I like to talk about the fun in maintenance and how to share it with others and it looks like I will be adding your blog to the things I share.
    thanks
    Shon Isenhour
    http://www.reliabilitynow.net

    05/30/2012 at 08:26

    • bbarto

      Thanks for the words of encouragement. I also like to think of the fun aspects of what we get to do on a daily basis. There’s certainly no shame in loving your job. Thanks for visiting and I’ll try to keep it entertaining.

      05/30/2012 at 09:24

  3. I think I am going to enjoy this blog! Definitely enjoyed the start. Any issue if I share it?

    05/30/2012 at 10:51

    • bbarto

      Thanks for the comment, Howard. I hope to keep it entertaining and informative. By all means feel free to share this with whomever you want. I appreciate the publicity.

      05/30/2012 at 11:43

      • Larry Hoing

        Bill,
        Great start to your blog adventure. I believe you hit the nail on the head with the involvement with people in supervision and management actually performing a task on the line to gain some ownership in the equipment. I think this does two things. It helps the management level learn about the equipment, gain ownership and connect with the plant floor. Secondly i believe it helps the line level people understand the importance of asset basic care. Heck management is helping out it must be important.
        Looking forward to the next blog.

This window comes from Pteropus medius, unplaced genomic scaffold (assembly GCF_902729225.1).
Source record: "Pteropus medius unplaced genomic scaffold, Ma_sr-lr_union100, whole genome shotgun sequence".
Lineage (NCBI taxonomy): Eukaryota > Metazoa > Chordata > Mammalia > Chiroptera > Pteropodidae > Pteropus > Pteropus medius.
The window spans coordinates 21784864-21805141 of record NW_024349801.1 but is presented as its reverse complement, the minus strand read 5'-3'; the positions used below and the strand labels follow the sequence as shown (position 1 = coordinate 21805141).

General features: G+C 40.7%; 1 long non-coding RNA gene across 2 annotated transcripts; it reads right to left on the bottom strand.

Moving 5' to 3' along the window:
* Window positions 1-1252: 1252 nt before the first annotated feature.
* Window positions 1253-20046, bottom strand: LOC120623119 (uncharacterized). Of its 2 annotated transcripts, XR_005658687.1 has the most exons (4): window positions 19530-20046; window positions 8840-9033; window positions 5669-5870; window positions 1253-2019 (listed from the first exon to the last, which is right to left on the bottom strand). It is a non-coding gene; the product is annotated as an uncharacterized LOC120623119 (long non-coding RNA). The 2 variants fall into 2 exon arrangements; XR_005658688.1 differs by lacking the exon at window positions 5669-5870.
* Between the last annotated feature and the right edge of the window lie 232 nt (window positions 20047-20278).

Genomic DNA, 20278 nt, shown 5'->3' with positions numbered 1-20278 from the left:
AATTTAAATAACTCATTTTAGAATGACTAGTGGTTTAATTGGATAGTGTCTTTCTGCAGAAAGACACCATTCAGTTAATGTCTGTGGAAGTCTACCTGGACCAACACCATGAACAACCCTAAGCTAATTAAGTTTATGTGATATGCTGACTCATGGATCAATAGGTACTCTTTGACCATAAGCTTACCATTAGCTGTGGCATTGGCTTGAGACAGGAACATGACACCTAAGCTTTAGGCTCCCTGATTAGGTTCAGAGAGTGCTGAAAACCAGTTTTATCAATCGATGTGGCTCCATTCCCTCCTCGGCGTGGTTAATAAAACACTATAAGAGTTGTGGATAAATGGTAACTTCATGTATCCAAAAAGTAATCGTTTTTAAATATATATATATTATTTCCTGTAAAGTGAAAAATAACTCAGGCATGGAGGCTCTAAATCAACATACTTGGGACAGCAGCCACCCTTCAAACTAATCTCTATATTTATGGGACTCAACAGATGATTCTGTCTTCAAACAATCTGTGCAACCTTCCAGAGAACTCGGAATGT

Larry

        05/30/2012 at 12:41

        • bbarto

          Thanks Larry. I like your emphasis on getting out there and seeing how things are working. That’s a great point. Feeling ownership is not something just for the workers; it’s for everyone from the floor to the boardroom. Thanks again.

          05/30/2012 at 14:18

  4. Bill,

    Glad to see you putting your ideas out into the world in this format.

    I am also glad to join this group of “usual suspects” commenting here:

    What about leadership creating a culture and an environment that supports asset care, reliability, performance etc…?

    Think of it like a garden: the soil must be prepared, cultivated and fed to produce a harvest. The farmer makes that happen, not the plants.

    Otherwise we are simply scavengers – collecting whatever bits of food we can find in nature.

    Does your company have a Farmer or a Scavenger culture?

    05/30/2012 at 13:39

    • bbarto

      Great analogy, Terry. Like Larry’s comment, you point out the importance of leadership involvement. That really seems to be at the root of many solutions; getting involvement or being involved yourself.

      05/30/2012 at 14:29

  5. Bill,
    what a terrific way to share your knowledge and I find the use of nostalgic imagery refreshing and even patriotic. I will help in any way I can to share it. Terry and the others had great ideas for subject matter and something tells me you have a lot more to share. Keep ’em comin’!

    06/04/2012 at 13:17

    • bbarto

      Thanks Amy. I appreciate the comment. Thanks for sharing with your connections also.

      06/04/2012 at 18:43

  6. Bob Call

    Great stuff, Bill. Sign me up!! I look forward to following your blog. Well done!

    06/04/2012 at 13:56

    • bbarto

      Thanks, Bob. I’m looking forward to seeing you come back.

      06/04/2012 at 18:44